previous next


It is contrary to nature for children to come into the world with the feet first, for which reason such children are called Agrippæ, meaning that they are born with difficulty.1 In this manner, M. Agrippa2 is said to have been born; the only instance, almost, of good fortune, out of the number of all those who have come into the world under these circumstances. And yet, even he may be considered to have paid the penalty of the unfavourable omen produced by the unnatural mode of his birth, in the unfortunate weakness of his legs, the misfortunes of his youth, a life spent in the very midst of arms and slaughter, and ever exposed to the approaches of death; in his children, too, who have all proved a very curse to the earth, and more especially, the two Agrippinas, who were the mothers respectively of Caius and of Domitius Nero,3 so many firebrands hurled among the human race. In addition to all this, we may add the shortness of his life, he being cut off in his fifty-first year, the distress which he experienced from the adulteries of his wife,4 and the grievous tyranny to which he was subjected by his father-in-law. Agrippina, too, the mother of Nero, who was lately Emperor, and who proved himself, throughout the whole of his reign, the enemy of the human race, has left it recorded in writing, that he was born with his feet first. It is in the due order of nature that man should enter the world with the head first, and be carried to the tomb in a contrary fashion.

1 This explanation of the name is given by Aulus Gellius, B. xvi. c. 6. —B. It is very doubtful what are the roots from which it is formed; though Pliny evidently thinks that the word is only a corruption of the Latin "ægre partus," "born with difficulty;" a notion savouring of absurdity.

2 M. Vipsanius Agrippa, the son-in-law of Augustus, having married his dissolute daughter, Julia. He was the son of Lucius Agrippa, and was descended from a very obscure family. He divorced his wife Marcella, to marry Julia, the widow of Marcellus, and the daughter of Augustus, by his third wife, Scribonia.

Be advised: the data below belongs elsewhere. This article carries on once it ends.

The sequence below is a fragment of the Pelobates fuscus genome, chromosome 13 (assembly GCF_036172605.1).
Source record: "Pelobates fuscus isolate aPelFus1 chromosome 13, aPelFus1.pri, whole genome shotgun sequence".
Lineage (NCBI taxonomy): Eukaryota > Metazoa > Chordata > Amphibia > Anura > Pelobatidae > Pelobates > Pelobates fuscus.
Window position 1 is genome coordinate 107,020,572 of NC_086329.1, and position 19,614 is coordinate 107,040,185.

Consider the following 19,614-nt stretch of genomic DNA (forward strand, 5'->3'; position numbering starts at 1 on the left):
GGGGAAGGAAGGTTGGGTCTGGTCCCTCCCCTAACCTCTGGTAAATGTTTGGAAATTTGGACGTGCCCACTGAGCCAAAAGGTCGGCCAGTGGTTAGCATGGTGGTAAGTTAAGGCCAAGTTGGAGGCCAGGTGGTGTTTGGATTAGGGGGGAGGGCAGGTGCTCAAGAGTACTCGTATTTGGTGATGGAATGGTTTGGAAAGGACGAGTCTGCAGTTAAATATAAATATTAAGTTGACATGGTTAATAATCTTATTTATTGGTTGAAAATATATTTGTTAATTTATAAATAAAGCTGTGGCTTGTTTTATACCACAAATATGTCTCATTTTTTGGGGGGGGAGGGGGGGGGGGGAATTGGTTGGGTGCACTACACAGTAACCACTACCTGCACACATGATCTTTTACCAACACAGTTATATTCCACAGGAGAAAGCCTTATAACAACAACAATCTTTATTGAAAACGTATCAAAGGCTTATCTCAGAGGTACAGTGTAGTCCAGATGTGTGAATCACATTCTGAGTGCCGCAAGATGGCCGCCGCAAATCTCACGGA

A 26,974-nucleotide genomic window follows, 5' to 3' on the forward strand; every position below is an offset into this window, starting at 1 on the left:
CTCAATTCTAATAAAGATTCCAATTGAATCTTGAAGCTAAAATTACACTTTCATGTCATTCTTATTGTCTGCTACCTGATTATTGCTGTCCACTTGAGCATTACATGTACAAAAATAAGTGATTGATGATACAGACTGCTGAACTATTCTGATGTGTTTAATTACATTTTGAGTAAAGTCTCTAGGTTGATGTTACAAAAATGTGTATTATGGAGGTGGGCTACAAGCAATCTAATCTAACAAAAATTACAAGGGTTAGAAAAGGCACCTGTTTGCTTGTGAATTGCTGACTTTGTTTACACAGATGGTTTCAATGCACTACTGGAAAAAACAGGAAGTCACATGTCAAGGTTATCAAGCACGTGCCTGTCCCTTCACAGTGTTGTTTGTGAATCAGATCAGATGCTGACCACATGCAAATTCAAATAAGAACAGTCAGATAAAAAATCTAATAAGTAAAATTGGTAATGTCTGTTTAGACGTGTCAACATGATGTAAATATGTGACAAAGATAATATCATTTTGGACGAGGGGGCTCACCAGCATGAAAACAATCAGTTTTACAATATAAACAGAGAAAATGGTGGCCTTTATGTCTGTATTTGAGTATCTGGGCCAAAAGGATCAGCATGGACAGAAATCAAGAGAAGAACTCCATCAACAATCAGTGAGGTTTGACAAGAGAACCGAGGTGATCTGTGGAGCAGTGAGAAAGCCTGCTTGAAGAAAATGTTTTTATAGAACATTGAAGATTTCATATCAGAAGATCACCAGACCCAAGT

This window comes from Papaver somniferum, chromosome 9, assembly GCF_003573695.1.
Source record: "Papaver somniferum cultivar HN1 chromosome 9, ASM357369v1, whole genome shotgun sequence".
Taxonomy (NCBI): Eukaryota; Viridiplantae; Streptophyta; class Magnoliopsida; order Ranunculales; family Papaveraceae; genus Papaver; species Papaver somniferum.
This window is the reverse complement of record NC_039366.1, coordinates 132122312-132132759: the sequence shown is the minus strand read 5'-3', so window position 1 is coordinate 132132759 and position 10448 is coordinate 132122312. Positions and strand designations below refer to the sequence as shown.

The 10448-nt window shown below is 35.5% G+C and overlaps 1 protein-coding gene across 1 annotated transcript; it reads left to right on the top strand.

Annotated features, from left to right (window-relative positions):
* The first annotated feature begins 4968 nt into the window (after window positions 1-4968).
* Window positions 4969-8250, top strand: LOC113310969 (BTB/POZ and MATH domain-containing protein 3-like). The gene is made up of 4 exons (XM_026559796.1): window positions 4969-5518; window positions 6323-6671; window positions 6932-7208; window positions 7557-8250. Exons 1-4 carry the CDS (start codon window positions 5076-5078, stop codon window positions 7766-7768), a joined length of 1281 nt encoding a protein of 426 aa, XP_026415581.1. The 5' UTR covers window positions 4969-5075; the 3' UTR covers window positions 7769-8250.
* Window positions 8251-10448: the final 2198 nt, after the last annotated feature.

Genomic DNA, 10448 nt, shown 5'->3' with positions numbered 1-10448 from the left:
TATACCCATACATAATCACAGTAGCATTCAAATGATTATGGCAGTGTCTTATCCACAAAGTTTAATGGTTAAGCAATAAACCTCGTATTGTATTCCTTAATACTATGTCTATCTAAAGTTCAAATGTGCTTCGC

3 Agrippina, the daughter of Agrippa and Julia, was the mother of the Emperor Caligula; and of a second Agrippina, who became the mother of Nero, by whose order she was put to death.—B.

4 Julia, the daughter of Augustus, so notorious for her depravity, who, as already stated, was the wife of Agrippa.—B. See c. 46 of the present Book.

Creative Commons License
This work is licensed under a Creative Commons Attribution-ShareAlike 3.0 United States License.

An XML version of this text is available for download, with the additional restriction that you offer Perseus any modifications you make. Perseus provides credit for all accepted changes, storing new additions in a versioning system.

load focus Latin (Karl Friedrich Theodor Mayhoff, 1906)
hide Places (automatically extracted)

View a map of the most frequently mentioned places in this document.

hide References (9 total)
hide Display Preferences
Greek Display:
Arabic Display:
View by Default:
Browse Bar: